“Be grateful for the time that you have been given and stay out of harm’s way to give yourself a better chance to play out the season,” he said. 

We all looked at each other and nodded in unison as if we were agreeing to an implicit contract. Coach Rak ended the speech hopeful for the upcoming game against Dillard High School.

I woke up on Thursday, Nov. 5 anxious for practice at 3:45. I daydreamed through my Teams meetings, hoping to get through school as quickly as possible. Around 2:30 p.m., I got a notification from our team mom that said varsity football is shut down until further notice. One of my teammates had tested positive, and we would have to quarantine from each other for 14 days. 

A Changing Strategy

That meant tonight’s Dillard game was cancelled. And next week’s game against Cypress Bay.

I didn’t want to believe it; but the thought remained, pompously taunting me.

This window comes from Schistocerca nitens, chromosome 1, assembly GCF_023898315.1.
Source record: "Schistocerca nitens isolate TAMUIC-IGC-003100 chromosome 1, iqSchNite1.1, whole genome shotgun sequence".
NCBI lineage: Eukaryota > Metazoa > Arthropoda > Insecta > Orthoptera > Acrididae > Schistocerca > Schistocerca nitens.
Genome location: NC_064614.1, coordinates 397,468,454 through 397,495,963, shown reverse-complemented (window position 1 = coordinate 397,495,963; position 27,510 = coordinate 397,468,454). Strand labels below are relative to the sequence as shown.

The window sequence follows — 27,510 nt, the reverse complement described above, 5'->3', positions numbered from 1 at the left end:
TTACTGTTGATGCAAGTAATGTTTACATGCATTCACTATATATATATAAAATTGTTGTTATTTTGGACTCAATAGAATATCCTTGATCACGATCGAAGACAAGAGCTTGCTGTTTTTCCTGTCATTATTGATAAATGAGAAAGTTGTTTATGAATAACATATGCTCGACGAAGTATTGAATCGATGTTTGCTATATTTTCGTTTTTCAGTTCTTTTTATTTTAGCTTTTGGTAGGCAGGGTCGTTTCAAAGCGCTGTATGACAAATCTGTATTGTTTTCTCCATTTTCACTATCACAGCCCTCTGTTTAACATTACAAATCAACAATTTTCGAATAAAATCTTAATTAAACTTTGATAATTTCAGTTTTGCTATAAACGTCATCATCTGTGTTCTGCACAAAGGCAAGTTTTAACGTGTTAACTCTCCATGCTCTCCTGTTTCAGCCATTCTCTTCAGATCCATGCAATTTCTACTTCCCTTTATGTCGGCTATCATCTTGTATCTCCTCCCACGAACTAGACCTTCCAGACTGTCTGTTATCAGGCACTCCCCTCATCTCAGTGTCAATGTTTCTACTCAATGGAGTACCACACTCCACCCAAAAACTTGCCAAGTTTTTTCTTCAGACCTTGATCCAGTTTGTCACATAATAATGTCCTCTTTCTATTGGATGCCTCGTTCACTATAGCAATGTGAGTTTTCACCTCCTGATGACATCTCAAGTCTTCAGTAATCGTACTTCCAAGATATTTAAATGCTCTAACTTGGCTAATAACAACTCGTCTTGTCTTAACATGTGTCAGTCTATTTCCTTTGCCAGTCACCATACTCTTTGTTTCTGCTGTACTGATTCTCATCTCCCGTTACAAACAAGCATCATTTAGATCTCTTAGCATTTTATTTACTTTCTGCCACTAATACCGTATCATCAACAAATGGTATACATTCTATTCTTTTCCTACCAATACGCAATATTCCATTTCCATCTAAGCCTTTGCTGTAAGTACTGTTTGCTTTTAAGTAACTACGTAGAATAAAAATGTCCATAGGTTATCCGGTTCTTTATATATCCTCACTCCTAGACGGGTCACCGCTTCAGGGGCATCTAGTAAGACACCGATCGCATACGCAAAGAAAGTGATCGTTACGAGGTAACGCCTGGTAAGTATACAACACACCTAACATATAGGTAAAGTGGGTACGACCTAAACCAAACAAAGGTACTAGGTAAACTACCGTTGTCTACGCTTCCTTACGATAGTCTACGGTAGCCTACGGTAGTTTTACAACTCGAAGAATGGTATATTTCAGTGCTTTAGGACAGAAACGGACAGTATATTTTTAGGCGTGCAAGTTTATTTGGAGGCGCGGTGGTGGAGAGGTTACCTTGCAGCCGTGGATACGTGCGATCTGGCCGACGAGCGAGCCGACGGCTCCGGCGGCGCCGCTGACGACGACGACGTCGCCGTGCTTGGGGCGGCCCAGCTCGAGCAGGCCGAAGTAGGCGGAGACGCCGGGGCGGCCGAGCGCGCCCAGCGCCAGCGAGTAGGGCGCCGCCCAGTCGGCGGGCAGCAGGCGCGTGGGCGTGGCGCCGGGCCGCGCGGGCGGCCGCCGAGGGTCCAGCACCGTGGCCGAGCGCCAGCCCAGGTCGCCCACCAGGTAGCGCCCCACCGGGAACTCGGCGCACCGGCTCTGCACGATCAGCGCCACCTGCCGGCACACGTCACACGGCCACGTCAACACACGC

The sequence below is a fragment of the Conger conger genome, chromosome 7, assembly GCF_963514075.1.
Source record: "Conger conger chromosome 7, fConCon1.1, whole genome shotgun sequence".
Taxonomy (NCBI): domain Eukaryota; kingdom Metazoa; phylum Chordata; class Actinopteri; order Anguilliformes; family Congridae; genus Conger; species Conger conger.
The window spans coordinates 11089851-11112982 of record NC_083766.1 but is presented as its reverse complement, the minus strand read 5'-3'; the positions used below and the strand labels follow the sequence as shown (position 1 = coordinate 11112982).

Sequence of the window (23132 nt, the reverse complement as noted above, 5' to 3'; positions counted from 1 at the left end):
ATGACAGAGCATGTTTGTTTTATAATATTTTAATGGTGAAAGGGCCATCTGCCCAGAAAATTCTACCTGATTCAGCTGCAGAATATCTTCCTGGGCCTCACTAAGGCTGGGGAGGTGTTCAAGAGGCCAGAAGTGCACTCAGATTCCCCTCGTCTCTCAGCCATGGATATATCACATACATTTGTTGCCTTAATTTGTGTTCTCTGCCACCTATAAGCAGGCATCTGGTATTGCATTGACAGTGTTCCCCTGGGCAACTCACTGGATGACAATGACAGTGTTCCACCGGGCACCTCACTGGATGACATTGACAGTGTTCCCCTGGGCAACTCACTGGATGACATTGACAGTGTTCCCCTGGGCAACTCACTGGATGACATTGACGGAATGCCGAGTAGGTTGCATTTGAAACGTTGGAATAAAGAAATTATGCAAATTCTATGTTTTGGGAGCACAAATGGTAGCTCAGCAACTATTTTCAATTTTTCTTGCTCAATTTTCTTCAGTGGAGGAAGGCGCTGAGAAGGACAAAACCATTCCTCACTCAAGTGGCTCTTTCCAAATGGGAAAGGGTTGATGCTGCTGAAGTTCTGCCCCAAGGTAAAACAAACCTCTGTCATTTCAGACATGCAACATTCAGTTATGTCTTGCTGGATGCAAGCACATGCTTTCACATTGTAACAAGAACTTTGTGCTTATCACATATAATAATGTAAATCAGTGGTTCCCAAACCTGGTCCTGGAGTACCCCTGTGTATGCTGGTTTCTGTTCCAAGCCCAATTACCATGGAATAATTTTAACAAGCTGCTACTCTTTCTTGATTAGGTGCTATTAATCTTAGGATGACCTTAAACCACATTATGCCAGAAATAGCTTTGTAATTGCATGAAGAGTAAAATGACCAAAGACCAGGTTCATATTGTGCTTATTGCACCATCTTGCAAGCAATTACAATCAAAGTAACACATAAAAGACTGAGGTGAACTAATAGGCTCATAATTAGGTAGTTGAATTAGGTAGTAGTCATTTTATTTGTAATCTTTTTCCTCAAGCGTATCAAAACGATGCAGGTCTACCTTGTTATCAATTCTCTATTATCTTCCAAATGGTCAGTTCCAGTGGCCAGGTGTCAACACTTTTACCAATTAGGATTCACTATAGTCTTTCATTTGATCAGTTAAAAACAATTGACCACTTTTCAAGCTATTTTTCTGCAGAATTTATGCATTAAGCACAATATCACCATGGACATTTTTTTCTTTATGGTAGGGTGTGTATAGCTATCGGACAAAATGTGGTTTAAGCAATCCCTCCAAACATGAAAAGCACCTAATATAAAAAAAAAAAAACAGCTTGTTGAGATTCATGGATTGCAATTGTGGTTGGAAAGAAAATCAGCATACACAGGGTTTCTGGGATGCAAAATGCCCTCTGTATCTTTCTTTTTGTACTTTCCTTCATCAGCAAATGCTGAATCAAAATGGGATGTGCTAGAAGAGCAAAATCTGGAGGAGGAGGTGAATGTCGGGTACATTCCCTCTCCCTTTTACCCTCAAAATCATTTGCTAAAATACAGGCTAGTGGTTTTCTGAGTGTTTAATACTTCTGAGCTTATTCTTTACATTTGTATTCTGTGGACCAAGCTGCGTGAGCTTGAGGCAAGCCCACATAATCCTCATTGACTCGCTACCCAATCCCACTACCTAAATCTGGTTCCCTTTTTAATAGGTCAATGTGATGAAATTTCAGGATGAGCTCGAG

I didn’t know what to make of the situation, but the first initiative was to text my team and tell them to stay positive–and test negative–in the waiting. I told them to be ready to return to football on Nov. 19, that soon those two weeks would be behind us. 

Confined to my home, my only undertaking was to witness the dozens of other teams relish in the bliss of their uninterrupted season. The quarterbacks’ plays exacerbated my longing to lead my own team. 

Two Fridays of missed opportunity, six high school football games watched vicariously, an NFL Sunday-type scramble and 10 yard touchdown pass by Cardinal Gibbons’ quarterback Brody Palhegyi– I was impatient for fresh turf on my cleats.